4. Improve the reporting mechanism so that it meets the following criteria:
- Legitimacy: the mechanism is viewed as trustworthy and is accountable to those who use it;
- Accessibility: the mechanism is easily located, used and understood;
- Predictability: there is a clear and open procedure with indicative time frames, clarity of process and means of monitoring implementation.Equitable: it provides sufficient information and advice to enable individuals to engage with the mechanism on a fair and informed basis;
- Transparent: individuals are kept informed about the progress of their matter;
- Rights-respecting: the outcomes and remedies accord with internationally recognised human rights;
- Source of continuous learning: the mechanism enables the platform to draw on experiences to identify improvements for the mechanism and to prevent future grievances.
5. Increase diversity at all staff levels and adopt the Women’s Empowerment Principles.
Association for Women’s Rights in Development (AWID)
Strategic Advocacy for Human Rights
Sula Batsú1 For example, see Facebook’s recent announcement of how the platform will better respond to nonconsensual dissemination of intimate images.
2 See, for example, the case of US writer Ijeoma Oluo, whose account was suspended after she posted screenshots of racist, sexist and often violent harassment she faced on the site, although Facebook did nothing about the harassment. The platform restored Oluo’s account after public outcry, claiming they accidentally suspended it. Such suspensions happen enough to be a worrisome pattern.
3 Online gender-based violence refers to any act that results in harm due to gender and involves the use of information communication technology. Examples include but are not limited to online harassment, cyberstalking, sextortion, nonconsensual dissemination of intimate images and hate speech.
4 Take Back the Tech!’s “I don’t forward violence” campaign addresses the problem of violence as spectacle and repeat victimisation and could inform improved Facebook policies in this area.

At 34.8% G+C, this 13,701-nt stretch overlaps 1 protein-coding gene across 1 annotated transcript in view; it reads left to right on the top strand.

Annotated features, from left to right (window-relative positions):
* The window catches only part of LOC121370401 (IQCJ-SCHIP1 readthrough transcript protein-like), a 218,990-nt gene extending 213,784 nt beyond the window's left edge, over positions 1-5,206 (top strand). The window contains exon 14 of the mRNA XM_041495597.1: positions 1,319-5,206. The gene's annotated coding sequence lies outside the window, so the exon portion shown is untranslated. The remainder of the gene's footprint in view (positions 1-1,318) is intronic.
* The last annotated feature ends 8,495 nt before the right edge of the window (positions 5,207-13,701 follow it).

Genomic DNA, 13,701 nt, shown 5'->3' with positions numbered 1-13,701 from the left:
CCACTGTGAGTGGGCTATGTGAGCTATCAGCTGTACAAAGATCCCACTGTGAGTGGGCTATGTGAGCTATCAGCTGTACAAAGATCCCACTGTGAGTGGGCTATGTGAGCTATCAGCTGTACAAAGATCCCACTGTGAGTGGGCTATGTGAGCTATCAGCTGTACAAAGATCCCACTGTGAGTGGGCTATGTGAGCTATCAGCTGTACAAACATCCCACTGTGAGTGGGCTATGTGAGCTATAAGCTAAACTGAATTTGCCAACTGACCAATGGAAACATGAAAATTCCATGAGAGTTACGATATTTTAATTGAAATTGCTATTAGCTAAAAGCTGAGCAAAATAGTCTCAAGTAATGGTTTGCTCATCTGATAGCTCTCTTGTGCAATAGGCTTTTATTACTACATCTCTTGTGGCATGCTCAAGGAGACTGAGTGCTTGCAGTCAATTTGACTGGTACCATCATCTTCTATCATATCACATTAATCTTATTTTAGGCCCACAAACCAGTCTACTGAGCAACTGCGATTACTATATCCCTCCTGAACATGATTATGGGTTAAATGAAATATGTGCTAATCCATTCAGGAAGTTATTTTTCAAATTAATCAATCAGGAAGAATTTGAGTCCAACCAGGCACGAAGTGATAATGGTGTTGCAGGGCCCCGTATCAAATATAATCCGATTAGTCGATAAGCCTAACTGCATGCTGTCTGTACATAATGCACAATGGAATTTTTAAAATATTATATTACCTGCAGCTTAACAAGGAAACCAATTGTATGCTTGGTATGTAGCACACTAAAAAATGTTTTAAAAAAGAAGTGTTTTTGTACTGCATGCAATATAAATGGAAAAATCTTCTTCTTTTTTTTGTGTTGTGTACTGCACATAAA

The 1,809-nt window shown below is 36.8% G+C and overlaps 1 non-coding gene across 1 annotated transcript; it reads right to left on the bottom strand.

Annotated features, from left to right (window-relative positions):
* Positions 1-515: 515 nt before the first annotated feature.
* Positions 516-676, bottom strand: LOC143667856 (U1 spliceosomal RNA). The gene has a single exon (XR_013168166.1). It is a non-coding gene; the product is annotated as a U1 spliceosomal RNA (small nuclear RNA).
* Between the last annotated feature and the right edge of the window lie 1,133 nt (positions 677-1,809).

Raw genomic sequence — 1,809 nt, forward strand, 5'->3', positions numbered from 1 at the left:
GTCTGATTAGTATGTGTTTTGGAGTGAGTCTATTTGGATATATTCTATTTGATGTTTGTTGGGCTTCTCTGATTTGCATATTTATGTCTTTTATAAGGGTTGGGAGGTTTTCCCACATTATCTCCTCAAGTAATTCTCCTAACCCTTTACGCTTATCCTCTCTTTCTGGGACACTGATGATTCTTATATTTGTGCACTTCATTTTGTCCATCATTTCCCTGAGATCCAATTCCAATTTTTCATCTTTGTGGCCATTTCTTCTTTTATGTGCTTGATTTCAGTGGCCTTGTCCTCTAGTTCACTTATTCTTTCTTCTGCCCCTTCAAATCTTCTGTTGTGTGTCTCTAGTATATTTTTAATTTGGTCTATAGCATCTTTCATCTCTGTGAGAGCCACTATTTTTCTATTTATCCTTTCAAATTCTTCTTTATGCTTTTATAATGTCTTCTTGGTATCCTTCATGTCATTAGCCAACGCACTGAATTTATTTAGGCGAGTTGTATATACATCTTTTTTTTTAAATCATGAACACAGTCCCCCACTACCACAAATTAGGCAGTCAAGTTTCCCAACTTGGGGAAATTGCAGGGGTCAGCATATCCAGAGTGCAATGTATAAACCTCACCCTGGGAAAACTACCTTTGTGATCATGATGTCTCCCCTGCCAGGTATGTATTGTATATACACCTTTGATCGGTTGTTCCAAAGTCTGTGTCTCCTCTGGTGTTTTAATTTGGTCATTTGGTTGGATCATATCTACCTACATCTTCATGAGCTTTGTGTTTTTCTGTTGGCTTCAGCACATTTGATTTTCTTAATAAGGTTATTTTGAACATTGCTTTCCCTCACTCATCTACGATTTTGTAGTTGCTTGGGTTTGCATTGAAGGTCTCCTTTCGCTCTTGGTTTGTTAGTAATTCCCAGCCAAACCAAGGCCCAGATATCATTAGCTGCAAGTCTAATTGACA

5 Section 4 of the Committee on the Elimination of Racial Discrimination’s General Recommendation 29says that States must “(r) Take measures against any dissemination of ideas of caste superiority and inferiority or which attempt to justify violence, hatred or discrimination against descent-based communities” and “(s) Take strict measures against any incitement to discrimination or violence against the communities, including through the Internet.”
6 Section 3 of the Committee on the Elimination of Racial Discrimination’s General Recommendation 30compels States to “11. Take steps to address xenophobic attitudes and behaviour towards non-citizens, in particular hate speech and racial violence, and to promote a better understanding of the principle of non-discrimination in respect of the situation of non-citizens” and “12. Take resolute action to counter any tendency to target, stigmatize, stereotype or profile, on the basis of race, colour, descent, and national or ethnic origin, members of “non-citizen” population groups, especially by politicians, officials, educators and the media, on the Internet and other electronic communications networks and in society at large.”
7 See, for example, Fortune’s story on how moderators’ identities were accidentally shared with suspected terrorists on the platform.
8 See the Guardian’s “Web we want” series, and in particular, their work on comments.